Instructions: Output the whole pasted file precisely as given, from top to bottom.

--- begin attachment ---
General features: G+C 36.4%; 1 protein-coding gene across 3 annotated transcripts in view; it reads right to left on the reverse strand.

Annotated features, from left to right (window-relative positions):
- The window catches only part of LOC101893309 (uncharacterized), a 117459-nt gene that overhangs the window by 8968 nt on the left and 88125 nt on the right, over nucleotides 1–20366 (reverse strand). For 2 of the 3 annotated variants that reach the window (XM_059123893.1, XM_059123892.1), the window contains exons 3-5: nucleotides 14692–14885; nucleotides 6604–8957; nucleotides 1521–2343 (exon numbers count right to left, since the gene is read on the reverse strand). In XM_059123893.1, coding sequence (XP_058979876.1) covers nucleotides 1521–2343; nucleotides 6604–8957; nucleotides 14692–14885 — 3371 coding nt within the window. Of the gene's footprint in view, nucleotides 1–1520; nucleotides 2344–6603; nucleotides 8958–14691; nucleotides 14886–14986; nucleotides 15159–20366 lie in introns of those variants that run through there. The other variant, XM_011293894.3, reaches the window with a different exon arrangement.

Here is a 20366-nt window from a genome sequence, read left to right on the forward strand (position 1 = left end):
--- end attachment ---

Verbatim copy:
General features: G+C 36.4%; 1 protein-coding gene across 3 annotated transcripts in view; it reads right to left on the reverse strand.

Annotated features, from left to right (window-relative positions):
- The window catches only part of LOC101893309 (uncharacterized), a 117459-nt gene that overhangs the window by 8968 nt on the left and 88125 nt on the right, over nucleotides 1–20366 (reverse strand). For 2 of the 3 annotated variants that reach the window (XM_059123893.1, XM_059123892.1), the window contains exons 3-5: nucleotides 14692–14885; nucleotides 6604–8957; nucleotides 1521–2343 (exon numbers count right to left, since the gene is read on the reverse strand). In XM_059123893.1, coding sequence (XP_058979876.1) covers nucleotides 1521–2343; nucleotides 6604–8957; nucleotides 14692–14885 — 3371 coding nt within the window. Of the gene's footprint in view, nucleotides 1–1520; nucleotides 2344–6603; nucleotides 8958–14691; nucleotides 14886–14986; nucleotides 15159–20366 lie in introns of those variants that run through there. The other variant, XM_011293894.3, reaches the window with a different exon arrangement.

Here is a 20366-nt window from a genome sequence, read left to right on the forward strand (position 1 = left end):